- Reason with your children. Explain how much you can afford and, maybe, give them a choice between having the latest gadget that they want, or something else they’ve been asking for. Explain that they can only have one of them so put the ball in their court.
- Go second hand. If they desperately want a new gadget/jeans/bike and you can’t afford it, look on sites like Gumtree, eBay, Facebook groups and the police auction site Bumblebee Auctions. If it’s a little one that wants a bike you might even find a free one by keeping an eye on your local Freecycle site or Gumtree Free Stuff section.
- Share the load with other parents: Financial writer and mum of two, Melanie Wright says “if you are feeling the pressure to throw them a big party when they reach those landmark ages of 16, 18 or 21, see if you can join forces with one of their friends who has a birthday around the same time so you can split the cost – and the workload – with another family.”
- Get the kids to contribute: If your child wants, say, a new smartphone, Andrew Hagger from Moneycomms.co.uk advises that you turn it into a positive by making them contribute. “Strike a balance,” he says, “so that the child contributes an agreed amount towards the cost of their new phone via their own earned income (pocket money/part time job). Appreciating the value of money and how long it takes to save for something is a life skill that will stand them in good stead for years to come.”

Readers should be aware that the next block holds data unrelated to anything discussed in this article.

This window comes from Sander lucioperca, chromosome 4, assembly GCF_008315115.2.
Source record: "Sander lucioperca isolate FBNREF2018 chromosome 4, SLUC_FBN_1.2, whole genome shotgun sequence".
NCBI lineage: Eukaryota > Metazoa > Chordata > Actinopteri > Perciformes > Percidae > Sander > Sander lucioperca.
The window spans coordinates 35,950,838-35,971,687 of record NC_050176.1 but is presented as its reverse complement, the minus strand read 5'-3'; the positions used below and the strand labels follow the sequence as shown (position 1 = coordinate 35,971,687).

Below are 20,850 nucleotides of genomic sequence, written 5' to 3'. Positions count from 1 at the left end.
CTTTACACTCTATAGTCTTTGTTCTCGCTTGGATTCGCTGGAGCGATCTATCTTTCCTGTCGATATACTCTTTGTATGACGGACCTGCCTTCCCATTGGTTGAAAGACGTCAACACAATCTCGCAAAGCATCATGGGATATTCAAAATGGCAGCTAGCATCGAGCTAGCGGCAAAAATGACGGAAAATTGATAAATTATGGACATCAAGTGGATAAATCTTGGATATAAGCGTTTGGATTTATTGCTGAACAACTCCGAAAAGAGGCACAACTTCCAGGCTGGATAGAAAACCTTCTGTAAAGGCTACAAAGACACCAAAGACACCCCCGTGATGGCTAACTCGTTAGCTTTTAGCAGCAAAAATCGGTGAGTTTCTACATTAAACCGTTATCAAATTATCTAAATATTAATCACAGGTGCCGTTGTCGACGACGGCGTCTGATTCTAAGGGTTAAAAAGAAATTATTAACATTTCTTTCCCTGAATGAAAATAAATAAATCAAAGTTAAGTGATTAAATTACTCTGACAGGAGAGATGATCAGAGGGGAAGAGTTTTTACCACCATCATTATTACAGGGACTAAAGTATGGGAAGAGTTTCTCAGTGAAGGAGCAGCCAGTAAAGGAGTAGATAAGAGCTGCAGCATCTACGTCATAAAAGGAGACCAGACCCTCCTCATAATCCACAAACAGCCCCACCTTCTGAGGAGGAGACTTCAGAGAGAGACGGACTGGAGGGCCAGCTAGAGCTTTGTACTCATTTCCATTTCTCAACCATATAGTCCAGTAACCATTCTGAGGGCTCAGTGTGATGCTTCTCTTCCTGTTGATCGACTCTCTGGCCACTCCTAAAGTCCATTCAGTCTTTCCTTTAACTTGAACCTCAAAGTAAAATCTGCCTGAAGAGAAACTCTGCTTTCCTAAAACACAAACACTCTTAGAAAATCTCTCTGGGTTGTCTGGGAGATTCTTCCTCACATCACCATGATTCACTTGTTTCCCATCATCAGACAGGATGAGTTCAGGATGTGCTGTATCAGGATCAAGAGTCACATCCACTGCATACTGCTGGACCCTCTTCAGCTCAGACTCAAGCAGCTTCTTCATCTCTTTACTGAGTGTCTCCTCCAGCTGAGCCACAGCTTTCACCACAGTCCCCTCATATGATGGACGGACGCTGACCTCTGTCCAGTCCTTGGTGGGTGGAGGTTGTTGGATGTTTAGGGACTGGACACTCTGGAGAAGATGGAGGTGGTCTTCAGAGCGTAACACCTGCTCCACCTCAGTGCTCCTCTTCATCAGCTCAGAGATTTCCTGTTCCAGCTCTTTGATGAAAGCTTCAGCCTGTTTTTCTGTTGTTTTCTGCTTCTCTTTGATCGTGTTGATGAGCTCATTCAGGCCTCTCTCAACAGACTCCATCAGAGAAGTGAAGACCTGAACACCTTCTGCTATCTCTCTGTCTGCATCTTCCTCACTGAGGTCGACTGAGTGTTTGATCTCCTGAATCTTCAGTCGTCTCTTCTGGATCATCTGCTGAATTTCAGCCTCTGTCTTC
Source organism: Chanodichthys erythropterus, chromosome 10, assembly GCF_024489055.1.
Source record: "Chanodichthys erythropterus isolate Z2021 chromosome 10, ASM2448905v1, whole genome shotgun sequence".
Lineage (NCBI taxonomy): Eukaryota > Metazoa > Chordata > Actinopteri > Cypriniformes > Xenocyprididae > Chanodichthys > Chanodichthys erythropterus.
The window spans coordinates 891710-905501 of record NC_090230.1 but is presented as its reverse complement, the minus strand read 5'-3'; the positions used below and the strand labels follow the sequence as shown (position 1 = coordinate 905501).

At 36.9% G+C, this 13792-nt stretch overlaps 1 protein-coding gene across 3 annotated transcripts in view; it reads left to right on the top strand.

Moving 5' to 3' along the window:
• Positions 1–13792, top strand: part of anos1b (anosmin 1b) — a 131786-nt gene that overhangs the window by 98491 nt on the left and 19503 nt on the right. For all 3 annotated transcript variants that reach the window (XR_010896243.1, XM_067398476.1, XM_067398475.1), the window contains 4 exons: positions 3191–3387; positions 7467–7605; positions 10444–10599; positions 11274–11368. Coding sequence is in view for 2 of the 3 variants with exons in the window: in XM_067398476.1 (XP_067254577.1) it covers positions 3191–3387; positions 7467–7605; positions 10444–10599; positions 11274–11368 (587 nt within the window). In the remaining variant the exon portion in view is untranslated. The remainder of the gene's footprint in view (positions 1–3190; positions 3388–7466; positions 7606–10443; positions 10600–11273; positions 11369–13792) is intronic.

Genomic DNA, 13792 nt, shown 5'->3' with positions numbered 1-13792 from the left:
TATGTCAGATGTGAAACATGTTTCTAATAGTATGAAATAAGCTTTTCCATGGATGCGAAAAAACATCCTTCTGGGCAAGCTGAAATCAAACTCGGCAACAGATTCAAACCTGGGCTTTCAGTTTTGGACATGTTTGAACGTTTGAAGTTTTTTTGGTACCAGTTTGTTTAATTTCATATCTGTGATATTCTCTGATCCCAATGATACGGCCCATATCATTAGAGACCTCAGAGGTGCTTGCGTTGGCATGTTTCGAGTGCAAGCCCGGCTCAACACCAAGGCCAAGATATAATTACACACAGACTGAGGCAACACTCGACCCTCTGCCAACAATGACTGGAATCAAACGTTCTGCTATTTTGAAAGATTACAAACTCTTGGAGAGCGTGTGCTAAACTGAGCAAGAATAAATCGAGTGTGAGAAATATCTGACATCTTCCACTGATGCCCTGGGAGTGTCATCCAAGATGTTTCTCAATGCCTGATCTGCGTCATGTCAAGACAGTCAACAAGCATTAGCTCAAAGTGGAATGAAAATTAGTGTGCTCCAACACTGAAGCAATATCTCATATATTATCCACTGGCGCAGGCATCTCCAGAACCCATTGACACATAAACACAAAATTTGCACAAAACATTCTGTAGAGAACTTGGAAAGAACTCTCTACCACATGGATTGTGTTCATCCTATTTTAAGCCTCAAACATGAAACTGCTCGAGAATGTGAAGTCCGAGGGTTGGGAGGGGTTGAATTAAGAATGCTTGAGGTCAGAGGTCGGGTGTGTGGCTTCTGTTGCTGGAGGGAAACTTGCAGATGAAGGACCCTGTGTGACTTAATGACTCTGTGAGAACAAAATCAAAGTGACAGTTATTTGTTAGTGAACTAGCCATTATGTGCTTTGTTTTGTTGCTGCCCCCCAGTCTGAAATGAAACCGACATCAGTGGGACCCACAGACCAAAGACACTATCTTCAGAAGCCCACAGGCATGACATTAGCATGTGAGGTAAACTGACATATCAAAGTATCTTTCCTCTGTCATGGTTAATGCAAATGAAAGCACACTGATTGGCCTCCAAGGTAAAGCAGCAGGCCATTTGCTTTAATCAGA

Get a FREE copy of our eBook for parents “I’m not made of money! Budgeting Tips for Stressed Parents” which has lots more tips and hints for saving money with kids.
Our lives will be easier, and our children’s lives happier, if we can lift day-to-day thoughts and actions above the constant pressure from all sides to acquire. Here are some ways to do it generally.
- Be a role model. Show that you can delay gratification so that they learn from you. For example, when you’re shopping, say, “Wow! That’s a fantastic computer. I’m going to save up for it so that I can buy it soon.” Get other adults in the family to do the same so that it becomes the norm.
- Be open about your finances and include the children in decisions. If you keep a dialogue going with children, explaining from an early age what you can afford, what is important in life and how they need to be leaders, not followers, in their own lives, this will make it easier to resist the ‘gimmies’ when they come. Also, teaching them to resist the pressure to have what others have and do what others do all the time will help them lead stronger, richer and more independent lives later on.
- Explain the difference between wants and needs. Say something like, “We all need food but you don’t need an Xbox, even if you really want it.” Your child may not get it at first, but eventually they will learn.
- Turn their thoughts to giving, not having. Help your child pack up some of their old toys and clothes, and take them together to a local charity shop. Giving to others who are less fortunate than they are will help them to learn to appreciate all the things they own.
Don’t forget to leave your comments below for the chance to win a £25 Amazon voucher. Competition ends 20th October 2016.